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Bleary-eyed and snug under the covers, I end most nights in bed with my laptop propped on my lap as I squeeze in one more episode of Russian Doll. I binge, you binge, we all binge. But at this point, six years after Netflix began releasing full seasons of original television content all at once, what have we really learned about the binge watch? Experts researching our modern viewing practices have focused on the “flow” of streaming and how these design choices have helped bring us to the binge model, and on the (not unassociated) consequences of the algorithmic control these platforms have over our habits of consumption. The roots of these practices, though, lie further back than the arrival of streaming.

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In a 1954 article for The Quarterly of Film, Radio and Television called “How to Look at Television,” Theodor W. Adorno wrote about his concerns over how little was understood about how television worked, and the dangers it posed:

By exposing the socio-psychological implications and mechanisms of television, often operating under the guise of fake realism, not only may the shows be improved, but, more important possibly, the public at large may be sensitized to the nefarious effect of some of these mechanisms.

While his focus is largely on the “imagery” of television and its attendant morality, Adorno presciently points out how significant the mechanisms of television would be to its reception and uses as an artistic medium, and the ways in which the audience would take on ever more importance in evaluating television and its cultural impact. These “mechanisms” are the specifics of how the medium works, the means television producers employ to keep viewers glued to the screen.

A woman in bed watching Stranger Things on her computer.
A woman in bed watching Stranger Things on her computer.

Scholars and consumers alike will put pressure on any new medium to account for what differentiates it from others. But this process takes place alongside a struggle to understand how the medium works and what effects it has on us. When the cinema came along, we wondered what it meant to attach images together sequentially, and later, with the release of home television sets, what it meant for an audiovisual machine to become a mass medium. More recently, video games have been subjected to the same lines of inquiry, with an emphasis on the effects of interactive play.

The media and communications scholar Arthur Asa Berger, writing in the Journal of the University Film Association in 1978, quotes the academic George Gerbner, who was speaking in testimony to the National Commission on the Causes and Prevention of Violence in 1968:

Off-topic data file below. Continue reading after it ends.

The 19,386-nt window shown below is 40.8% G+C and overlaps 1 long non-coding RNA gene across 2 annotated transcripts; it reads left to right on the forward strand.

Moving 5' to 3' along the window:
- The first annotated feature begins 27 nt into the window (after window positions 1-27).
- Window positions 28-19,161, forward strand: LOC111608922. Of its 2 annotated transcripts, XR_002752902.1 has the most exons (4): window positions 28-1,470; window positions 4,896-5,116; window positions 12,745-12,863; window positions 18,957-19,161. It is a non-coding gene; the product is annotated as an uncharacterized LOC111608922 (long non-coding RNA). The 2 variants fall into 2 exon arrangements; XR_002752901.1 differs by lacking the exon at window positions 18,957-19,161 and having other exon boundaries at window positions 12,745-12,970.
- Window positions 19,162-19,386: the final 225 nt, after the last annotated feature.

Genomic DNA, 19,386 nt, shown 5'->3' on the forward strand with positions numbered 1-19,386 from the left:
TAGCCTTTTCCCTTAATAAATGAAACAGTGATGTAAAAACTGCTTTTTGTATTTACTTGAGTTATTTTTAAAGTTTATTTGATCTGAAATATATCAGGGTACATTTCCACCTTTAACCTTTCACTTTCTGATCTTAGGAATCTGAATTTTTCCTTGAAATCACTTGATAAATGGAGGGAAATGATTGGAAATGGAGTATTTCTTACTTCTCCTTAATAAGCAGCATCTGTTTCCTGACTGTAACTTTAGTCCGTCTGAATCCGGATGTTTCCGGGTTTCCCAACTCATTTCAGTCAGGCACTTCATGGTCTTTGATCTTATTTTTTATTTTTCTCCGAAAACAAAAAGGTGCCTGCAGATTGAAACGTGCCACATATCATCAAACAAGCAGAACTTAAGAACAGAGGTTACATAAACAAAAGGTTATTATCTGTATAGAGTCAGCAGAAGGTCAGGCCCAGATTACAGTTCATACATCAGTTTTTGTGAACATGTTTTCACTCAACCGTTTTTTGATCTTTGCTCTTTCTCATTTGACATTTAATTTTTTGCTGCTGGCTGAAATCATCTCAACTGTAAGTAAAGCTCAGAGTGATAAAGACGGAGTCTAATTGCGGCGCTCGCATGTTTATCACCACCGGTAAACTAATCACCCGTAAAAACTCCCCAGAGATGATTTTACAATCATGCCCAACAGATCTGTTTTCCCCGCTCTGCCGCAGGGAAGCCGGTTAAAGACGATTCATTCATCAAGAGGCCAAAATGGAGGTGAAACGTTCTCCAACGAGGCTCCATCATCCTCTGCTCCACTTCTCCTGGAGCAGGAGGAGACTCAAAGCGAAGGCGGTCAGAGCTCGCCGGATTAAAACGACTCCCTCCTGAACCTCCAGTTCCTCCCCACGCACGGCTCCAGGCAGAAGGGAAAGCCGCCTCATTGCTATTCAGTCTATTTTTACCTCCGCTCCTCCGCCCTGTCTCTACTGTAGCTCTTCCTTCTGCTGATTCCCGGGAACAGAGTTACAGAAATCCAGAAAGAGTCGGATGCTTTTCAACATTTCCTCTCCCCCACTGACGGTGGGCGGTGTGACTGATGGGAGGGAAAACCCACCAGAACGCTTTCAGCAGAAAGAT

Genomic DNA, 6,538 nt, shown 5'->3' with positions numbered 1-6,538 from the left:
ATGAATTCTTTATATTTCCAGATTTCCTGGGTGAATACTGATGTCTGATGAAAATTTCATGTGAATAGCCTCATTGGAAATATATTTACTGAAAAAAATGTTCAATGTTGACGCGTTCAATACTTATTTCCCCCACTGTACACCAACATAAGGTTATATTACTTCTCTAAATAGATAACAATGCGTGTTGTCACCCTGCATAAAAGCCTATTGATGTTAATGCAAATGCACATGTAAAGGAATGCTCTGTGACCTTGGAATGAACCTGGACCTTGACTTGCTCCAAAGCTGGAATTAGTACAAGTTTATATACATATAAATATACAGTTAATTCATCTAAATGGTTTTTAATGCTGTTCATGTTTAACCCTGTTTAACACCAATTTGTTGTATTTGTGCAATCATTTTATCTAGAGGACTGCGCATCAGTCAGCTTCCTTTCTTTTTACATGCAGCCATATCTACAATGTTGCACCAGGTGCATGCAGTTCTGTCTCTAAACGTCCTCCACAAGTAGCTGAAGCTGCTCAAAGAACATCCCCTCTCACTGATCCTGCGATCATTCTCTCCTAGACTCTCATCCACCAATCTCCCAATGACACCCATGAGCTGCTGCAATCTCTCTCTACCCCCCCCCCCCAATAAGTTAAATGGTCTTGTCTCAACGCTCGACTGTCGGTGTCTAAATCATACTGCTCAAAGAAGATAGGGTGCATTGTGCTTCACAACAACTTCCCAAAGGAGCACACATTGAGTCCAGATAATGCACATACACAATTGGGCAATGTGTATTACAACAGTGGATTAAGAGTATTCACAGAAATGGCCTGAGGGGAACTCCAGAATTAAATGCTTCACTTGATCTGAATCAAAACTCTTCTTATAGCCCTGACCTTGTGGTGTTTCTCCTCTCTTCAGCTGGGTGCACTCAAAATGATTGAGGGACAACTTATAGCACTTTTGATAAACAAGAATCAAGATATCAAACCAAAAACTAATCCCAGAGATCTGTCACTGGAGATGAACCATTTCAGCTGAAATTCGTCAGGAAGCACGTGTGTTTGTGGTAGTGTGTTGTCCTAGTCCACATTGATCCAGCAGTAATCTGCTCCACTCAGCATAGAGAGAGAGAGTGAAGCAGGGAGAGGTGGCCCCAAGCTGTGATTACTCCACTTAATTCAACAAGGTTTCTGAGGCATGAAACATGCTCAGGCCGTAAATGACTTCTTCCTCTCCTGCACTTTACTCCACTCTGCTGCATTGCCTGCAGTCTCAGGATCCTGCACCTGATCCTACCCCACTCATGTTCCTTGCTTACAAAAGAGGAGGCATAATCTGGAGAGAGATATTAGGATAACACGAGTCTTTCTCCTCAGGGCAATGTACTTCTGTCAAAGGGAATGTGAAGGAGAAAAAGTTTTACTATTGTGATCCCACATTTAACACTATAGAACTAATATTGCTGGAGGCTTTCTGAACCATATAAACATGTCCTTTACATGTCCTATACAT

In only two decades of massive national experience television has transformed the political life of the nation, has changed the daily habits of our people, has molded the style of the generation, made overnight global phenomena of local happenings, redirected the flow of information and values from traditional channels into centralized networks reaching into every home. In other words, it has profoundly affected what we call the process of socialization, the process by which members of our species become human.

In the streaming age, we should remember this historical context. With the modern binge model of consumption, these concerns have intensified and evolved. The concept of television “flow” is not new, traditionally describing the strategies networks have used to keep viewers glued to their screens from program to program. The Marxist theorist Raymond Williams called it “the defining characteristic of broadcasting, simultaneously as a technology and as a cultural form.”

Television’s traditional linearity has been upended via home video, on-demand, and most significantly, streaming, with a greater emphasis put on “viewer choice,” such as it is. James Bennett, writing in Cinema Journal in 2008, said:

Television studies should pay close scrutiny to both the interfaces and applications that structure our access to “television” content and manage user flows, as well as the discourses and aesthetics of such content/programming itself.

Netflix, Hulu, Amazon, and the rest are deeply invested in these structures (each interface may look similar, but works according to distinct inner logics) and in creating the ideal consumer flow, intended to keep us watching for as long as possible. Berger commented: “Television, in many cases, creates the very dependencies we use it to overcome, so we become caught in a vicious cycle.” Watching television might soothe or entertain us, but the shows are written to draw us back in.

These moralistic (and vaguely health-related) worries over watching too much TV have existed since TV became available to regular families, and the contemporary binging affliction seems like a hyper-indulgent progression. It’s built around different systems, with better technology (you’ll probably notice Netflix introducing you to shows via a “Binge-worthy Shows For You” segment on your home page).